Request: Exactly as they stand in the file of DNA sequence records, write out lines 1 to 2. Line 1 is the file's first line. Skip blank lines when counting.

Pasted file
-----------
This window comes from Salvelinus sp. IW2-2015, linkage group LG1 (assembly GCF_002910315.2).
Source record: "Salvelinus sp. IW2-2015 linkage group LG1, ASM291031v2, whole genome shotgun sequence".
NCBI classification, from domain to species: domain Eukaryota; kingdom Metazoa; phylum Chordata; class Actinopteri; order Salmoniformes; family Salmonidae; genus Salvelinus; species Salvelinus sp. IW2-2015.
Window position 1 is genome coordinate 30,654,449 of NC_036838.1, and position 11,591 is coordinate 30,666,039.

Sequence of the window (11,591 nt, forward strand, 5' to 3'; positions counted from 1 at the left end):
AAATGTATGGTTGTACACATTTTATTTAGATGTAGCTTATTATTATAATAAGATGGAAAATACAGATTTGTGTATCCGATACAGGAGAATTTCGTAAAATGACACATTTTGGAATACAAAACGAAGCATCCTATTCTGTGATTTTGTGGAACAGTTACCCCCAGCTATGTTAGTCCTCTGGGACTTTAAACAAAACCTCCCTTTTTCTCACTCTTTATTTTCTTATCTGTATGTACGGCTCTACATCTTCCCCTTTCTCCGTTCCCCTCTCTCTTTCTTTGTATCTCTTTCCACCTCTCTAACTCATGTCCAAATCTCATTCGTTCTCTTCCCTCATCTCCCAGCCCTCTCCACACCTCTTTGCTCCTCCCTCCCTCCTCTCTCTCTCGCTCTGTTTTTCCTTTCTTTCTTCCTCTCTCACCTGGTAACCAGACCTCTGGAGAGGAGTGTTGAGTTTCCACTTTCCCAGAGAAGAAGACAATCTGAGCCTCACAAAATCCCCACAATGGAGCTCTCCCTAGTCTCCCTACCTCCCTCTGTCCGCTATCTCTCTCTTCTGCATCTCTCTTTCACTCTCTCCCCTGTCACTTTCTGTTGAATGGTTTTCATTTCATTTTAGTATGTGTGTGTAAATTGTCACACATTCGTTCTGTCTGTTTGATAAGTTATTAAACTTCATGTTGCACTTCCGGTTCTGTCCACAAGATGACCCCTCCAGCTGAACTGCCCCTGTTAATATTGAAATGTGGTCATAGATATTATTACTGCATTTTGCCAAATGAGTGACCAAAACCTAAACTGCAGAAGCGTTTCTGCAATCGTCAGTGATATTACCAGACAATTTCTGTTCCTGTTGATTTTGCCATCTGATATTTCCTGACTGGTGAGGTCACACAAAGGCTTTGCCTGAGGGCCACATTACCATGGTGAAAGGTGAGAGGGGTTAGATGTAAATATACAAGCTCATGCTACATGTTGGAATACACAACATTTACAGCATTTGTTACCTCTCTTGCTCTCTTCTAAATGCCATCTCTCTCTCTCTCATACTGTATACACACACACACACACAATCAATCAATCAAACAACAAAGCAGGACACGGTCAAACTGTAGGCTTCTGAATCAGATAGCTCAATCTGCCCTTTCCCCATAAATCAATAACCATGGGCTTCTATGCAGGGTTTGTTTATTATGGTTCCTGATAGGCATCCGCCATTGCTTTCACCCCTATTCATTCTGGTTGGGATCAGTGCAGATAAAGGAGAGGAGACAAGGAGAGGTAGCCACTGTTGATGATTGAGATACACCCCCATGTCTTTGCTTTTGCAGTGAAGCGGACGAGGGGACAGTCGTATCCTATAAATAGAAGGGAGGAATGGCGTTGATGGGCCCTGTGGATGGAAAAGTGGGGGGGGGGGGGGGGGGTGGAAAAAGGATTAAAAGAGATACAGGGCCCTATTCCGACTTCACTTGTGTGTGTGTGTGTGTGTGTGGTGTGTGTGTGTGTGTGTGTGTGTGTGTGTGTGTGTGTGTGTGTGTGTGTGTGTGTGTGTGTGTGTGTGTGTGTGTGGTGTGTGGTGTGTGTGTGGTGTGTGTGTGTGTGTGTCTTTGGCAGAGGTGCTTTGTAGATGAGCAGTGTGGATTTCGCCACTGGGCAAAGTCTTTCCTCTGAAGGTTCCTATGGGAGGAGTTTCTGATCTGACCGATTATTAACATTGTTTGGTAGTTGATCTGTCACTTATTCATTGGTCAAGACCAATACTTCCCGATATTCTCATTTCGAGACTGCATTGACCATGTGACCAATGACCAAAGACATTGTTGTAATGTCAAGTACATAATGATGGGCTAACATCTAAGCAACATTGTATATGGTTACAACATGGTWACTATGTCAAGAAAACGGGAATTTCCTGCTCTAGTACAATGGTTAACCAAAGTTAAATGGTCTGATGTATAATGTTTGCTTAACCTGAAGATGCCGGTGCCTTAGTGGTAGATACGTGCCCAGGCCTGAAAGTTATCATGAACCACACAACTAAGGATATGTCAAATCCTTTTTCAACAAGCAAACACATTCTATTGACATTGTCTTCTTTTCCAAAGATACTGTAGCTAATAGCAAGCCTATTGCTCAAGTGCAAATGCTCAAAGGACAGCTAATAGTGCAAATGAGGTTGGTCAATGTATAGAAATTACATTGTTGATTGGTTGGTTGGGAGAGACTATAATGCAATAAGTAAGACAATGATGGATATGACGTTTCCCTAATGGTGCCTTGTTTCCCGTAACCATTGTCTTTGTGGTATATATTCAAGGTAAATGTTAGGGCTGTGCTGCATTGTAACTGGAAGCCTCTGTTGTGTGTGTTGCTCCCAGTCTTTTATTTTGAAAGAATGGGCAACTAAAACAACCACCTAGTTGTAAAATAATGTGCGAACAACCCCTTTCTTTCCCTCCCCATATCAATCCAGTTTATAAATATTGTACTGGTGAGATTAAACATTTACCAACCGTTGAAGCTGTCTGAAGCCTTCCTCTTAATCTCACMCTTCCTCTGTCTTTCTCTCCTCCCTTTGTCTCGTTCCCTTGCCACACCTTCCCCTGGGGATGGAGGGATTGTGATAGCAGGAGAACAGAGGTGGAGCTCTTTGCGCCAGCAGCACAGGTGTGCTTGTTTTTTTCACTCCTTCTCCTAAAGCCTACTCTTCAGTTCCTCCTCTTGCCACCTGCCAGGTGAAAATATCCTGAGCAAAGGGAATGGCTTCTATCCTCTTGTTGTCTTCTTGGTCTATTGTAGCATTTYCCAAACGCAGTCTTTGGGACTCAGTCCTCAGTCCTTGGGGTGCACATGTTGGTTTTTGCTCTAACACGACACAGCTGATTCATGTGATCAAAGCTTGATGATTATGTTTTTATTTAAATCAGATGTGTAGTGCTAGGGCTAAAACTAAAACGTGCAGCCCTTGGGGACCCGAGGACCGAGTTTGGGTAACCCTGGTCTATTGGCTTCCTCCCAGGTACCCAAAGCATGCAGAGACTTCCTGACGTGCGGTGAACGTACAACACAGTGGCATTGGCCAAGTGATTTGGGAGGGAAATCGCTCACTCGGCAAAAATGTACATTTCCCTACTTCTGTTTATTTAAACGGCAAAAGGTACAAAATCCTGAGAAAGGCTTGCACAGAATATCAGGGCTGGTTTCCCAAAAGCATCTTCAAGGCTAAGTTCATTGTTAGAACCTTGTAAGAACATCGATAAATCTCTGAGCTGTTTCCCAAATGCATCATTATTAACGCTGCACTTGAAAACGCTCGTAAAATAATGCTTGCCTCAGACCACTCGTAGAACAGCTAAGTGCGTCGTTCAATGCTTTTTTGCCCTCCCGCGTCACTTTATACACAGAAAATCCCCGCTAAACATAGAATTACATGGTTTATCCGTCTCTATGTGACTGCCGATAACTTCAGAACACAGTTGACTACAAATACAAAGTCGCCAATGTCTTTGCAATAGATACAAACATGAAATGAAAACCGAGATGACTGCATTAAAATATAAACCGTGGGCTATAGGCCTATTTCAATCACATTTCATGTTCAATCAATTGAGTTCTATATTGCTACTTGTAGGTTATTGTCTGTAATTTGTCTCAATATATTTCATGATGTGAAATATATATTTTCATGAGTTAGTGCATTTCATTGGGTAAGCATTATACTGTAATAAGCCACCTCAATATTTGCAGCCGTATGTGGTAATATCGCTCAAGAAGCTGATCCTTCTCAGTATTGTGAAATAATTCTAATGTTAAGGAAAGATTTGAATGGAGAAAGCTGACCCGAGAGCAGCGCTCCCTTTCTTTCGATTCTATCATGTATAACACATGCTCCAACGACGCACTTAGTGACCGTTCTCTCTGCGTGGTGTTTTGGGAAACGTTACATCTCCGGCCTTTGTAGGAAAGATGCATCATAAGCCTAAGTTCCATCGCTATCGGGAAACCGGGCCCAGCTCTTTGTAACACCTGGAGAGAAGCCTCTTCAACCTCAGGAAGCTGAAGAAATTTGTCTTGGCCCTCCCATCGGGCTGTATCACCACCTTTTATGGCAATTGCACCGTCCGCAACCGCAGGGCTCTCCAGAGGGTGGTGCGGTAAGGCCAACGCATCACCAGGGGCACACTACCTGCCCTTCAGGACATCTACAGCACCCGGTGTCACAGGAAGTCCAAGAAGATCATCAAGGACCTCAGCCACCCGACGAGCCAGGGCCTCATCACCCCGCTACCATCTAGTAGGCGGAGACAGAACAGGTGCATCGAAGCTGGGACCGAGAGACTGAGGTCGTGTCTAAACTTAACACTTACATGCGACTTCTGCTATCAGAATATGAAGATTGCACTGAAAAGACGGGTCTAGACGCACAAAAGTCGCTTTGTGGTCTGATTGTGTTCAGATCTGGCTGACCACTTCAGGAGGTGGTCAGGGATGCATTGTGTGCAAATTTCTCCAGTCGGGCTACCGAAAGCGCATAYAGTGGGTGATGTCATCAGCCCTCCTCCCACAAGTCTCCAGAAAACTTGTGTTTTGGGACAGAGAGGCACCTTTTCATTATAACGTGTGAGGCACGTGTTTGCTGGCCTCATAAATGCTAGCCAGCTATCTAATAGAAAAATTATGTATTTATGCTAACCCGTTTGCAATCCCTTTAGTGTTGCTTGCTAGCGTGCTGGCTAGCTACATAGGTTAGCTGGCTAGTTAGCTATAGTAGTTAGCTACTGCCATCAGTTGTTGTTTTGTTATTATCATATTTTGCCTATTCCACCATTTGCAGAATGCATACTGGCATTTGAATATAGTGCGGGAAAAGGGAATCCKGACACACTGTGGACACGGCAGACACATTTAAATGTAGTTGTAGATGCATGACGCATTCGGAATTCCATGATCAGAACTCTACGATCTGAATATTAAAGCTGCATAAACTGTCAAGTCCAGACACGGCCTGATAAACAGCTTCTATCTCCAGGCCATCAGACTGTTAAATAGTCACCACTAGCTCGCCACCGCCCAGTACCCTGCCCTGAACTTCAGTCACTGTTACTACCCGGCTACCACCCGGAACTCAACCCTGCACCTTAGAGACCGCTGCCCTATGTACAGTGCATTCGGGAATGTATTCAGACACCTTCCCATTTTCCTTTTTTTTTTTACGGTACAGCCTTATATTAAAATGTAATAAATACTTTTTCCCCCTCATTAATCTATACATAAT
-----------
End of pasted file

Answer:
This window comes from Salvelinus sp. IW2-2015, linkage group LG1 (assembly GCF_002910315.2).
Source record: "Salvelinus sp. IW2-2015 linkage group LG1, ASM291031v2, whole genome shotgun sequence".